Glen Grant 26 yo 1972/1999 (56.1%, Hart Brothers, rum wood)

Glen Grant 26 yo 1972/1999 (56.1%, Hart Brothers, rum wood) Apparently this one has had some ex-rum casks involved at some point, whether as a finish or a full maturation I'm not sure but it may be slightly more 'unlikely' than the previous one... Colour: Rosewood. Nose: This is indeed a different animal. More syrupy at first - although that can be the higher strength playing tricks - notes of treacle, tar and wood spice. There clearly is quite a bit of rum influence at play here, this nice mix of bandages and brown sugar is very 'rumesque'. However, there are still some more classical Glen Grant honey notes poking through and the integration overall feels quite nice. With a little breathing it becomes very spicy and peppery - green and black peppercorns. Notes of mineral oil, shoe polish, cured meats, old leather furniture.

 

 

There's some dense fruity notes coming as well now, fresh green fruits with more stodgy notes of raisins, dates and sultanas underneath. Perhaps even something tropical as well. With water: A dunder pit. Banana skins, ginger bread, wet earth. It's a tropical feel without any overly excessive tropical fruit aromas. Mouth: Big, juicy arrival. Surprisingly well balanced between the wood and fruit again. But the strength makes it a more syrupy and visceral kind of experience. More dark fruits, more notes of date and prune alongside dark chocolate, a little rancio, pipe tobacco, olive oil, more subtle tarry notes and a hit of molasses. If this is a finish it's been done with an extremely deft touch. Some big earthy, dunnage notes as well, camphor, resin, some waxy notes, stewed fruits. Maybe even a touch of Buckfast (I kid you not). With water: more chocolate and more earth with notes of back tea, berry fruits compote, more ginger bread and some light wood spice and gentle tannin. Finish: Long, slightly drying, spicy, more deft tannins, more chocolate and a some nice Demerara notes. Comments: Quite different from the Angel Inn bottling, but you can feel the distillery identity sloshing about underneath. I have to say, I'm not normally a fan of rum and whisky together but here the integration was pretty much spot on and made for a big and pretty uncompromising dram. Snap! SGP: 743 - 90 points.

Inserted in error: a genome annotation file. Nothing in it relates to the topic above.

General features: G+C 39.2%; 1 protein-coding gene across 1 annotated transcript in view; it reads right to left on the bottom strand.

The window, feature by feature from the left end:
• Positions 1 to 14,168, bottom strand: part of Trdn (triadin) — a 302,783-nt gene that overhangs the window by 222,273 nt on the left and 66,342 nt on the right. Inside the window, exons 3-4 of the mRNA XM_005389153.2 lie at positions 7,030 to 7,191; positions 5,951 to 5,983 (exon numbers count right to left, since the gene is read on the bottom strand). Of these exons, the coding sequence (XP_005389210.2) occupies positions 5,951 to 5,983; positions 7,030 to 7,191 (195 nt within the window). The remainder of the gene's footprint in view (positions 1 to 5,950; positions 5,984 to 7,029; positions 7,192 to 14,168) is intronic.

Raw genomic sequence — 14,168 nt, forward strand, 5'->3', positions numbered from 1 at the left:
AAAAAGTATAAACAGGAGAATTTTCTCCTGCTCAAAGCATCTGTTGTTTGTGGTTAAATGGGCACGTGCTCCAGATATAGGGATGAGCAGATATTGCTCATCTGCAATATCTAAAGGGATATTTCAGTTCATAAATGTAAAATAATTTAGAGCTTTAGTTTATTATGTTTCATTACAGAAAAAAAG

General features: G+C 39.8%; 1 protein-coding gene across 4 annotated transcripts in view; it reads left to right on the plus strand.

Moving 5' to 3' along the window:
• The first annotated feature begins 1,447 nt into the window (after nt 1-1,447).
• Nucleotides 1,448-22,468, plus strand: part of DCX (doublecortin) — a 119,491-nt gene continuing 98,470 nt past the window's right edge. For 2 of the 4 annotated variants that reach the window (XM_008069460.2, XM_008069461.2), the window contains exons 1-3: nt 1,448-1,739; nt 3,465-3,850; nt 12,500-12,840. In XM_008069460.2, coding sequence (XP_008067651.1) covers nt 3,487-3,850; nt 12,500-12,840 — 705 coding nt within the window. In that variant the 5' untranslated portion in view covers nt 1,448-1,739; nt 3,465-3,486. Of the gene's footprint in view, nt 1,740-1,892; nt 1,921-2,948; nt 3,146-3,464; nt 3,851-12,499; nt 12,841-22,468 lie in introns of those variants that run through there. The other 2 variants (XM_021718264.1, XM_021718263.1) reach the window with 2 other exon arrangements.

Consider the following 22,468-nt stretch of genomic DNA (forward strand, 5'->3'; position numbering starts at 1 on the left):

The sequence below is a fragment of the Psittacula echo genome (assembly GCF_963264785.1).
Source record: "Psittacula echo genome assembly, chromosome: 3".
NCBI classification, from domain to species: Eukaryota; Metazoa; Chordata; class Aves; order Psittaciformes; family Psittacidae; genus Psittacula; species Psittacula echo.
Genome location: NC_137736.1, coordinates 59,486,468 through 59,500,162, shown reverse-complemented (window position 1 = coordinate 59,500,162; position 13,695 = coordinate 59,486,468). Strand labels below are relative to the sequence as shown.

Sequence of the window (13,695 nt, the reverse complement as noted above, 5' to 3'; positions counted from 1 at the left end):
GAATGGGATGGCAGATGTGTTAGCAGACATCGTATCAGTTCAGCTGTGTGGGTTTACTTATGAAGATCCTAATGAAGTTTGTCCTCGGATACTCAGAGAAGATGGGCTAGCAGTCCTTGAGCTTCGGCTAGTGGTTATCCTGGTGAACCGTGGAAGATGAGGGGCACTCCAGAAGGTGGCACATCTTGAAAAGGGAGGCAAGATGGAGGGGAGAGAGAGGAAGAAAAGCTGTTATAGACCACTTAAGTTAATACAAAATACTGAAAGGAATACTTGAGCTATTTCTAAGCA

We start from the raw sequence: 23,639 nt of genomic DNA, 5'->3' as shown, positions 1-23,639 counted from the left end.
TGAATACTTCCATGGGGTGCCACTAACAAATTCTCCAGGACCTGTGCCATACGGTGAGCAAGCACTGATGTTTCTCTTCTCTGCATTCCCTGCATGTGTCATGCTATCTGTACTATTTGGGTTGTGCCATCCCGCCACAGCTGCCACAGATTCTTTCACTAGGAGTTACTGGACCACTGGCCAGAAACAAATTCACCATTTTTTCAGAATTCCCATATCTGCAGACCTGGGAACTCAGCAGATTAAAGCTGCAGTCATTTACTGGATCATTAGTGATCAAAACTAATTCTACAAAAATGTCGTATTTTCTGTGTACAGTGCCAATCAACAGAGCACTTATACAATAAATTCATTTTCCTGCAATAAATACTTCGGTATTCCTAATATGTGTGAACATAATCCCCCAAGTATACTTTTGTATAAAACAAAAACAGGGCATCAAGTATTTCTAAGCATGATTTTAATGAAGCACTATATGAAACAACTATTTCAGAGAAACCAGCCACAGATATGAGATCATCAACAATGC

July 2017 - part 1 <--- July 2017 - part 2 ---> August 2017 - part 1


 

 

Best spirits I tried those weeks, 90+ points only

Kavalan 2009/2016 ‘Solist’ (58.6%, OB, Taiwan, for Malt Whisky Paradise, sherry cask, cask #S090102026, 513 bottles)

Kavalan 2008/2015 ‘Solist’ (57.1%, OB, Taiwan, for Asia Palate Association, sherry cask, cask #S081229020, 526 bottles)

Kavalan 2006/2015 ‘Solist’ (58.6%, OB, Taiwan, sherry cask, cask #S060904024, 551 bottles)

Kavalan 2009/2016 ‘Solist’ (58.6%, OB, Taiwan, Port cask, cask #O090617023A, 175 bottles)

Kavalan 2009/2016 ‘Solist’ (57.8%, OB, Taiwan, for Malt Whisky Paradise, sherry cask, cask #S090102042, 511 bottles)

Kavalan 2009/2016 ‘Solist’ (57.8%, OB, Taiwan, for HNWS, sherry cask, cask #S090608021A, 524 bottles)

Littlemill 24 yo 1989/2014 (51.7%, Whisky-Doris, bourbon hogshead, cask #32, 357 bottles)

Littlemill 26 yo 1988/2015 (52.5%, Hart Brothers, Finest Collection, first filled sherry butt)

Littlemill 26 yo 1991/2017 (52.6%, Cadenhead, 175th Anniversary, bourbon barrel, 180 bottles)

Littlemill 23 yo 1988/2012 (54.9%, The Whisky Cask, 1st fill sherry butt)

Littlemill 26 yo 1990/2017 (53.8%, Archives, hogshead, cask #32, 267 bottles)

Foursquare ‘Triptych’ (56%, OB/Velier, Barbados, 5,400 bottles, 2016)